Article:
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How often should I wash my hair? Here’s the down and dirty truth

 

Is less more when it comes to shampoo? Is it good to keep switching the type you use? We’re asking the tough questions

For such a simple act, washing your hair sure can be confusing. Between figuring out how often to wash and keeping track of new product trends, shampooing can leave even the most seasoned beauty maven scratching her head.

The shampoo struggle is real, and TODAY Style is here to help you get the best results possible. That’s why we consulted a crew of experts to answer all of your basic questions, and help debunk the shampoo alternatives out there — like the “no poo” movement and co-washing. Consider your shower problems handled.

SHOULD YOU WASH YOUR HAIR EVERY DAY?

There’s just something refreshing about that squeaky-clean, post-shampoo feeling, so it’s not surprising that many women wash their hair every day. But is a daily shampoo really necessary, and is it even a good idea? It depends on your personal preference and lifestyle, but experts tend to agree that shampooing every single day isn’t always best.

“I recommend washing hair only when it really needs to be washed (not just because you are showering). The natural oils are so good for the hair and if the hair is washed too often, it can cause an imbalance,” said Kérastase celebrity hairstylist, Matt Fugate.

Think of washing your hair like washing your face: It’s a necessary part of your beauty routine, but overdoing it can unintentionally upset your body’s natural balance of healthy oils that help moisturize.

Shampooing too frequently can also cause actual damage to hair. “Washing your hair too often can make the hair dry and brittle and lead to irritation of the scalp,” said Dr. Joshua Zeichner, director of cosmetic and clinical research at Mount Sinai Hospital’s department of dermatology.

When hair is wet, it swells up, making it more vulnerable, according to Perry Romanowski, a cosmetic chemist who co-founded the website The Beauty Brains: “The process of moving shampoo or conditioner around in your hair can damage the hair cuticle (the outer layer). When the hair dries, it doesn’t lay perfectly flat so that makes hair look dull, makes it harder to comb and increases the chances of getting a split hair.”

Women with sensitive scalps should take extra caution. “Exposure to detergents can cause irritation on your scalp,” Romanowski said. “For some people, washing hair too often can lead to rashes and itching.”

“I recommend washing hair only when it really needs to be washed (not just because you are showering).”

At the same time, you also want to make sure you’re washing your hair enoughbecause skipping out on several washes can irritate your scalp. “If you don’t wash your hair often, scalp oil tends to build up. This causes greasiness of the hair and can promote dandruff,” Zeichner said.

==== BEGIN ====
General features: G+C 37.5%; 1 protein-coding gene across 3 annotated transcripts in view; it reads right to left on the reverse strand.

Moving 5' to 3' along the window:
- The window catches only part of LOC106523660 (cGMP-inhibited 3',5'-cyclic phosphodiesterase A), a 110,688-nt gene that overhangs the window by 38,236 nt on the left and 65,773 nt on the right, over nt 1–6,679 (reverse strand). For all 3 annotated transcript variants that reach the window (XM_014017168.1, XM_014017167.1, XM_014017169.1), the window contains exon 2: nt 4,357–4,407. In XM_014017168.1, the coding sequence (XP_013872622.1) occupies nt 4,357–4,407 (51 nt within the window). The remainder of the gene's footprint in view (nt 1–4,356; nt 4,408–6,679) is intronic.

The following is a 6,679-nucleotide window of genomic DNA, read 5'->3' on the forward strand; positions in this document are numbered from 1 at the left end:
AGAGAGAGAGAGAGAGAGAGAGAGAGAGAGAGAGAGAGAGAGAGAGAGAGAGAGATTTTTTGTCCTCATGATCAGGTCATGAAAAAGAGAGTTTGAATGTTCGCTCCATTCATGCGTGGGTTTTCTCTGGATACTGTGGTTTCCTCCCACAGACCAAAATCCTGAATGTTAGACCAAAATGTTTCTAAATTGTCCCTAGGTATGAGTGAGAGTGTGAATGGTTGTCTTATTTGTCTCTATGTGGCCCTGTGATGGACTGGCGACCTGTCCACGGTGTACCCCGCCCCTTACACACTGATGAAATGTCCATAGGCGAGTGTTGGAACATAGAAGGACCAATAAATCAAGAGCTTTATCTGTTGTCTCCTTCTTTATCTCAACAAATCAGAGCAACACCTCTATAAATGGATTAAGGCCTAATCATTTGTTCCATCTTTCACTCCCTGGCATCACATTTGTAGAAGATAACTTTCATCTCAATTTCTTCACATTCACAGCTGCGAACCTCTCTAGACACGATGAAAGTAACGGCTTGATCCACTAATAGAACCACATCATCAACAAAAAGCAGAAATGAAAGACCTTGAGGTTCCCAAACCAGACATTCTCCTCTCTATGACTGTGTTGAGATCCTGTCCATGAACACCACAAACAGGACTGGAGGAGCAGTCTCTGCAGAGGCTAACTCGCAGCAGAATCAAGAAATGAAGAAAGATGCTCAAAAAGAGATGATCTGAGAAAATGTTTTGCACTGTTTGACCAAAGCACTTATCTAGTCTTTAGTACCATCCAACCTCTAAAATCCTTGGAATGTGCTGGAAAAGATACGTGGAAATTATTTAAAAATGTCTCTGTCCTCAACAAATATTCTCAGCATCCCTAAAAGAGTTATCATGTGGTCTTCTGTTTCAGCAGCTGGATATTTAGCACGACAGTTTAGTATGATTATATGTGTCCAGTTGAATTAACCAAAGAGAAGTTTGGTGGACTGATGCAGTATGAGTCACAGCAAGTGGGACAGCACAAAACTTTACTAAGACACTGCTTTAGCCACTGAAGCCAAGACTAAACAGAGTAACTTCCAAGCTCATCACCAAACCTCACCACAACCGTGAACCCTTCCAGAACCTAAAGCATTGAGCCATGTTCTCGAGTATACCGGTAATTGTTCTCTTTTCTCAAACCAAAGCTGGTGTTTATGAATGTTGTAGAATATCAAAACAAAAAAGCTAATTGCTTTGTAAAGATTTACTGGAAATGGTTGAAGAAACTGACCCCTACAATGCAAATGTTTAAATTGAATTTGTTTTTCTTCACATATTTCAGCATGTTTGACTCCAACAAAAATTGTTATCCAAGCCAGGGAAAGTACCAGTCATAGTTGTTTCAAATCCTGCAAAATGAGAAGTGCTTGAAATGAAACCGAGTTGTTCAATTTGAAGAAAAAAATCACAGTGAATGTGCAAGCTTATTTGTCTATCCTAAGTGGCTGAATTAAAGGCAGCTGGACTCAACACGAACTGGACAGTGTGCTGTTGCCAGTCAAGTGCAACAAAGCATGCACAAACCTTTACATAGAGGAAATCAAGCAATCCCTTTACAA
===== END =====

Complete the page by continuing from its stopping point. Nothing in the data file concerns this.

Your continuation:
The moral of the story? Everyone is different, and many women wash their hair daily without negative side effects. It’s really about knowing your hair and scalp, and finding a shampoo schedule that works best for you!

 

Don’t skip conditioner! “If you don’t use a conditioner, hair will be more difficult to comb and that could lead to more damage,” Romanowski said. “A conditioner will also make your hair look and feel better. It is a way to prevent more damage.”

Depending on your hair type — thick, thin, oily, dry, natural, curly, colored, etc. — your locks will have their own set of needs.

“Finding the right balance of hair washing for your hair type takes some trial and error, but every head of hair has that perfect balance. Pay attention to your scalp and hair appearance for the signals because over or underwashing have telltale signs (dryness and oiliness),” Carolyn Aronson, CEO and founder of It’s a 10 Haircare, said.

Ladies with fine, thin hair should also try to avoid shampoos containing certain ingredients.

For starters, women with oily hair typically feel the need to wash their hair more often, but doing so can be counterproductive. “It can lead the scalp to think it needs to replace the oils and overproduce,” Aronson said. To nip this nasty cycle in the bud, seek out a sulfate-free shampoo that offers a deep cleansing without the drying effect.

Dry, damaged hair also responds well to more infrequent shampooing, according to Romanowski, so you might want to try washing your locks every other day. Colored hair should also be washed less often — with a moisturizing, sulfate-free formula — if you want to get the most bang for your buck. After all, color fades a bit with each shampoo, so you can extend the life of your dye job by only washing every other day or every three days.

 

“Finding the right balance of hair washing for your hair type takes some trial and error, but every head of hair has that perfect balance

Some hair types require more frequent washing, like thinner locks. To avoid flat hair, women with thinner hair typically need to cleanse more often. Ladies with fine, thin hair should also try to avoid shampoos containing certain ingredients. “Dimethicone can build up and weigh your hair down. Cyclomethicone is a good choice for that type of hair because it evaporates over time,” Romanowski said.

If you’re lucky enough to have thick hair, though, you don’t have to wash quite as often. “Thicker textures need the oils, so it can be washed less frequently,” Fugate said.

Normal to coarse hair types should seek a shampoo with dimethicone, a great ingredient for taming curls and flyaway hairs, according to Romanowski. And normal hair types can typically withstand a daily wash.

 

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